sort of this like baseline layer like Windows? Because it reminded me of like
Windows or Mac or something. And I was kind of thinking along those lines
that all of a sudden we would have institutions like interacting with each other over
on using this public or open source blockchain network as their baseline layer. Was that sort of what you were talking about? Yeah, that is what I’m talking about. But it’s not going to be, hopefully, not
an operating system that’s proprietary to a specific company. It’s probably going to be more
like Linux or Mozilla or Wikipedia in the sense that it’s a common shared resource
where people are contributing to it and it’s not necessarily owned by anyone. And where anybody can build on
it in a permissionless way. And so the idea is that it’s permissionless to
build on it, but you can build permission use cases, you know what I mean. So like in financial services, if you want to
use this as a way to clear settle transactions and securities. Sorry. So you can build permission
applications on top of it. So in the securities industry, you may not want
everybody to be able to see, you know, who’s doing what, who’s selling what to whom,
who’s buying, you know, a given stock or asset so you can limit utility towards people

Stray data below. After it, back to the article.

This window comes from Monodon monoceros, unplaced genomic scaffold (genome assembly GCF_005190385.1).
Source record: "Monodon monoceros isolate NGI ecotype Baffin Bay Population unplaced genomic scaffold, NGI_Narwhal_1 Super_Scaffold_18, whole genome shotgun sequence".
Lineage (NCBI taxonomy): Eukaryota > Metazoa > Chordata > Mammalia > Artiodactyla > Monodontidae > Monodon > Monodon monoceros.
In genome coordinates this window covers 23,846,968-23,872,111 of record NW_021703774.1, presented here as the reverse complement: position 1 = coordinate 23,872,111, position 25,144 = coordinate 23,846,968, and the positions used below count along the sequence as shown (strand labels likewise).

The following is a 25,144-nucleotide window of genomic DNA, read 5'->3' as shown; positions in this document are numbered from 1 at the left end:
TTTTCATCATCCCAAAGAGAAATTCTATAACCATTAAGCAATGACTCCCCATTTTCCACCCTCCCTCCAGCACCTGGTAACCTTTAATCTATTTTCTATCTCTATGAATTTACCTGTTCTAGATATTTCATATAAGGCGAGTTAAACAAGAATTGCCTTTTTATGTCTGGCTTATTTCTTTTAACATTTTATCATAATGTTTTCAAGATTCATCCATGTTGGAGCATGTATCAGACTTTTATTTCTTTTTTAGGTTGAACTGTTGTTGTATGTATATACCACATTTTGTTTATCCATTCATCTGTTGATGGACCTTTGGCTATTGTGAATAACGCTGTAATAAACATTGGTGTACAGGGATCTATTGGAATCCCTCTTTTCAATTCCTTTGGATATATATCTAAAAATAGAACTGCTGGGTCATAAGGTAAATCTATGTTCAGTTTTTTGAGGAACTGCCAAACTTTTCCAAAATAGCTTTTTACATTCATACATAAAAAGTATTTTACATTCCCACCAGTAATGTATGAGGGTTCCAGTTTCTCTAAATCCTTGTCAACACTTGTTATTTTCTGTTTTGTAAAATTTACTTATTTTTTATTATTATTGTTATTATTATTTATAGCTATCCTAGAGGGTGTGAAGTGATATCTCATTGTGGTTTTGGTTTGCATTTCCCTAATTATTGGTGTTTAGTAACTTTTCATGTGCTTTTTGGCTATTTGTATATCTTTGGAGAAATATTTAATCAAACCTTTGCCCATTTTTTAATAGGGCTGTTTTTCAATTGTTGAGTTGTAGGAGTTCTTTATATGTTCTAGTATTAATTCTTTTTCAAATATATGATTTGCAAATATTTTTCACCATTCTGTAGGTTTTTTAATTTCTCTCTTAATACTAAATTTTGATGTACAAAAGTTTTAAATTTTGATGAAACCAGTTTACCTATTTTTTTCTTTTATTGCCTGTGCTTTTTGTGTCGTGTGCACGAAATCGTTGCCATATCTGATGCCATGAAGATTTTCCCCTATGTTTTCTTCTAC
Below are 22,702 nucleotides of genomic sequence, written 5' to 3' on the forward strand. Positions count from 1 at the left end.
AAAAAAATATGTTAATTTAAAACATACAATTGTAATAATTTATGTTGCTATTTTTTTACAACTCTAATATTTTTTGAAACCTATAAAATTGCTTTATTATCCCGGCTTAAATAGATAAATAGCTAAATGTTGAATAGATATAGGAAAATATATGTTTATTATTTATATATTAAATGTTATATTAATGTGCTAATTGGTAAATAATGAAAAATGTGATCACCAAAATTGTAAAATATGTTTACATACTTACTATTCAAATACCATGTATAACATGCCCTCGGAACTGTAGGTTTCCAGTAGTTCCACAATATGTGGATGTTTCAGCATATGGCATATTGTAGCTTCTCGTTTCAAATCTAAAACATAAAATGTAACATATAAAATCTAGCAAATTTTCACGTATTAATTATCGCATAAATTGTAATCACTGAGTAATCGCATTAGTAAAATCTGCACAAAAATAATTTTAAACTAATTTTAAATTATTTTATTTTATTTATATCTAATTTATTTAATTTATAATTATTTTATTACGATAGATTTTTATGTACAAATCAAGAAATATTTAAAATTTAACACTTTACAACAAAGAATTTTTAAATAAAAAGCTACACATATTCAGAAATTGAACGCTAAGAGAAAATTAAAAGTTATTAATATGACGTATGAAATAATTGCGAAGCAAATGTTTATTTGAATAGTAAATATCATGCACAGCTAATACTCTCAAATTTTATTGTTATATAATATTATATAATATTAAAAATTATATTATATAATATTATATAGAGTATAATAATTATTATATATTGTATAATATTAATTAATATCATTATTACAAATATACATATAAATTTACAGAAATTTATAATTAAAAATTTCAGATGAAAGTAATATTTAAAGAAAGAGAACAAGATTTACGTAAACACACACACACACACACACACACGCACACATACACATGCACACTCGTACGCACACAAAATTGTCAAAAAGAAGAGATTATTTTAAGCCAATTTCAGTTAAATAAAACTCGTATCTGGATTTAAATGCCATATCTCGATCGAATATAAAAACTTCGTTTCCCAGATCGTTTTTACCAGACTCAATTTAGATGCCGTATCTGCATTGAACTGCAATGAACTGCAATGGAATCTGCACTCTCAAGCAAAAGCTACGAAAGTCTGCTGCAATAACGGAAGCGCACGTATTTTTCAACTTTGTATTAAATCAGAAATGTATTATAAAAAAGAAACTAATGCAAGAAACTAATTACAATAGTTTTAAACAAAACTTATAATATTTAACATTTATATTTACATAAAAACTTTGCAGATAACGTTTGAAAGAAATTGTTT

who are, you know, authorized or qualified to access that system. But all that ought to be running
on top of public shared infrastructure. In the same way that, by the way, in the
same way that the mobile web and cloud computing and all the other implementations of the
Internet still run on the Internet. Which is not owned by anyone. It’s governed by
this multi-stakeholder network. It’s a shared communal resource in a way. So do you see this as sort of like Web 3.0 or something like that? Well, that’s
a buzzword that people use. You know, first, the Internet was a
publishing medium that it was communicating social tool, and now it’s a tool
for decentralized apps and moving value. Sure, that’s a fine way to think about it. I think a better way to think of it is
that, you know, we had the first digital age where we had an Internet that was
designed for moving, sharing information. And now we have a second digital age where
we have a technology that allows us to move and store assets peer-to-peer. Blockchain, the first native
digital medium for value. So in many respects, I don’t think of it